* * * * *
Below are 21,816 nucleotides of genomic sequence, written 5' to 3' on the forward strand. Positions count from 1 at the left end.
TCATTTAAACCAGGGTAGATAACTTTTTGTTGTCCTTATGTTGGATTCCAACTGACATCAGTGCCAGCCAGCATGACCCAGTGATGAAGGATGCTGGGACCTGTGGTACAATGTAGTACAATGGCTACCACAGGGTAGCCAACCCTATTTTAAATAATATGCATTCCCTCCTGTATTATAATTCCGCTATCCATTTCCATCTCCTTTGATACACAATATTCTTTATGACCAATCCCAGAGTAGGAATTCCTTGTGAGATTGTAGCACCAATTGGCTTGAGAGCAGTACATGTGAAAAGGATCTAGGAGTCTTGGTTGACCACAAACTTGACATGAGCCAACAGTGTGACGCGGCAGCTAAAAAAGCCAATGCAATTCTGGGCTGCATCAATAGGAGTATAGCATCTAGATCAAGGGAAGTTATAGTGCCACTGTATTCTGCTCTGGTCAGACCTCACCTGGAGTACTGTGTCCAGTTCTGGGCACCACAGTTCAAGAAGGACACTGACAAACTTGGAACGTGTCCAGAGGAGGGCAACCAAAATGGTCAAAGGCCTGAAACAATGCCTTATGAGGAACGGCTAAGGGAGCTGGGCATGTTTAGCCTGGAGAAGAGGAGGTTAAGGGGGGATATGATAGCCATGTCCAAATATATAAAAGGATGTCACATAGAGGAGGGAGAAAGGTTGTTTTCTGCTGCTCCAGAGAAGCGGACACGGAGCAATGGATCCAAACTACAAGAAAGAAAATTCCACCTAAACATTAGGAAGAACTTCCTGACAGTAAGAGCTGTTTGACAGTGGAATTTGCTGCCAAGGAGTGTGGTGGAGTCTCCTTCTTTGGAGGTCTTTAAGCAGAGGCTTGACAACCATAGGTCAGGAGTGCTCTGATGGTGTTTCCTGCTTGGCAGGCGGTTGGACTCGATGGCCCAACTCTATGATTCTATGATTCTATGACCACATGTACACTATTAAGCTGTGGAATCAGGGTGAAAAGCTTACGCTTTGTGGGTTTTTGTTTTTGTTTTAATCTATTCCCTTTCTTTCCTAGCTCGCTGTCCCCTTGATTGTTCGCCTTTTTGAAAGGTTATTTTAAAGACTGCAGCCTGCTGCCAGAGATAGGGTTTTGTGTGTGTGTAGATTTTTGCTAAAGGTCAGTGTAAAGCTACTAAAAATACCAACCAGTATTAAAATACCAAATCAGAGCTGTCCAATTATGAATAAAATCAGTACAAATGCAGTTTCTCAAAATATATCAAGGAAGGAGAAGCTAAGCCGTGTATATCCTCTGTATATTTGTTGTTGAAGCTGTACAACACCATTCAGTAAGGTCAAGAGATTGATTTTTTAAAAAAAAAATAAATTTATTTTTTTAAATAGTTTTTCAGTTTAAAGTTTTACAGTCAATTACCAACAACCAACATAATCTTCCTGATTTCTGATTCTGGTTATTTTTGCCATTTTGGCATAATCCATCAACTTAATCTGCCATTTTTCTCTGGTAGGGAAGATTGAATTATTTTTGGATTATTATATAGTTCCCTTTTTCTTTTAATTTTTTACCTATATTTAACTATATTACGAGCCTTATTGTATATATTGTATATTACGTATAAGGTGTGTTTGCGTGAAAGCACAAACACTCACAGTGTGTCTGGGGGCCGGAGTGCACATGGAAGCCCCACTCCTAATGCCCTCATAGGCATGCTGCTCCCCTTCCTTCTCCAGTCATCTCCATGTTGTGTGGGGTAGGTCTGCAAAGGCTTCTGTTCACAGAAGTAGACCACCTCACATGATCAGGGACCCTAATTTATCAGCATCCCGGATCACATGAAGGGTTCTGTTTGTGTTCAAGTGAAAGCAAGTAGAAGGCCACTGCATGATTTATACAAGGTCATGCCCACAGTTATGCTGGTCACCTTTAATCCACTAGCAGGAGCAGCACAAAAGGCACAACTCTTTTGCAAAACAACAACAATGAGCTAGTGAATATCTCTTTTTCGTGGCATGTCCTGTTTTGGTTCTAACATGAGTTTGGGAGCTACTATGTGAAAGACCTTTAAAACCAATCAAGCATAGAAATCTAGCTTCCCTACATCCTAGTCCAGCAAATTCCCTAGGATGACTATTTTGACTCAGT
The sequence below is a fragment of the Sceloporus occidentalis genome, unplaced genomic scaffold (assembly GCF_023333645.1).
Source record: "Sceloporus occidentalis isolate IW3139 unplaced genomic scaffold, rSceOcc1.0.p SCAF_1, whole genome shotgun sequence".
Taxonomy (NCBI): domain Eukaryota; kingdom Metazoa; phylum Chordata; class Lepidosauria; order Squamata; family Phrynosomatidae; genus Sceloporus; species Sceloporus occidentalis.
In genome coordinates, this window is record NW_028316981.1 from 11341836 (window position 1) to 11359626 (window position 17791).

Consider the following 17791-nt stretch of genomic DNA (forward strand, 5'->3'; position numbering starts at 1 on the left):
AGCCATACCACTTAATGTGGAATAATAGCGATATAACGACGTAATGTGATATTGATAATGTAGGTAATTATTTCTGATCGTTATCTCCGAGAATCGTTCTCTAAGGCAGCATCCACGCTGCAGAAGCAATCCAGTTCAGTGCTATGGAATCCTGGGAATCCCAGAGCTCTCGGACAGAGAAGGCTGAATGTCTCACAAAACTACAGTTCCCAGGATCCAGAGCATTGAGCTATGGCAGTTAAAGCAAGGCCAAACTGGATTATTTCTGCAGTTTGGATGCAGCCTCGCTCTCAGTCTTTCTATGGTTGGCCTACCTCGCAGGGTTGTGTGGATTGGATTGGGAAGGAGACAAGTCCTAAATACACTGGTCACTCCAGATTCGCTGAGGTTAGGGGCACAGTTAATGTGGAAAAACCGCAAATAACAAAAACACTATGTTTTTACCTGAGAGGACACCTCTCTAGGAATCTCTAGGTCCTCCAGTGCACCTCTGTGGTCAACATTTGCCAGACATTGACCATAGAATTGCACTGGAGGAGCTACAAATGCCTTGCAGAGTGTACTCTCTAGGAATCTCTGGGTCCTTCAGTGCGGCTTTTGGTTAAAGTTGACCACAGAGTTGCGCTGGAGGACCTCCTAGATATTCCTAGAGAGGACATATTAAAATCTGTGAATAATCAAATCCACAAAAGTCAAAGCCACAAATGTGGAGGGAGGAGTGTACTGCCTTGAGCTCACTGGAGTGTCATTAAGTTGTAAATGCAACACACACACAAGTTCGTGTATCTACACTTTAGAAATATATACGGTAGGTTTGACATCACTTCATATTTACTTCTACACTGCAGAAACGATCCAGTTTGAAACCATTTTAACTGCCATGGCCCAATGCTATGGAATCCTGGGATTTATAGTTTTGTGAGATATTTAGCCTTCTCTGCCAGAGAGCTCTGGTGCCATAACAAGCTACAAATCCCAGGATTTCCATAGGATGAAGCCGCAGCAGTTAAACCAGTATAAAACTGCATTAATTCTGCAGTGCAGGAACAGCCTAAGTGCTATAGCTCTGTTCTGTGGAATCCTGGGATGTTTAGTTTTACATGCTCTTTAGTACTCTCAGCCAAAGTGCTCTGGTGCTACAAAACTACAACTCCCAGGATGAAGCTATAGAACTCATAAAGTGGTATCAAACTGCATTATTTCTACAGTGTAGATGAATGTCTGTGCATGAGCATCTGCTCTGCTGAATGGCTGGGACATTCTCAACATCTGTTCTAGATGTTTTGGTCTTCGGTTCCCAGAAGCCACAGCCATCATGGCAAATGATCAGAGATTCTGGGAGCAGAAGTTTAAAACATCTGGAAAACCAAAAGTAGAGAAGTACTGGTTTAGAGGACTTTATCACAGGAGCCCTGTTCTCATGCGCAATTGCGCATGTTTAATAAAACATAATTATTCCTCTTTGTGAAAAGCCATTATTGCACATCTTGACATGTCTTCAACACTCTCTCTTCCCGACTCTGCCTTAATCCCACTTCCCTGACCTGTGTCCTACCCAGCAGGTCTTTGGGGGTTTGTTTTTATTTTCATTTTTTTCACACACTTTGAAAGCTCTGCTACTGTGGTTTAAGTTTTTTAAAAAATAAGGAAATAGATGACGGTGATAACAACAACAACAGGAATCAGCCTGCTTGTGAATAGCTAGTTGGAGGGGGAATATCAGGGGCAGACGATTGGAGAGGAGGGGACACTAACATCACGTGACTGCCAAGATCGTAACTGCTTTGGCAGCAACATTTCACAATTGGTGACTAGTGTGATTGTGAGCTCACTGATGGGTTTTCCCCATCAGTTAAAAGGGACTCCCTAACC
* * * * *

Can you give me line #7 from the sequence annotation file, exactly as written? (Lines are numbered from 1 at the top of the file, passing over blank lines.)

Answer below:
Consider the following 17791-nt stretch of genomic DNA (forward strand, 5'->3'; position numbering starts at 1 on the left):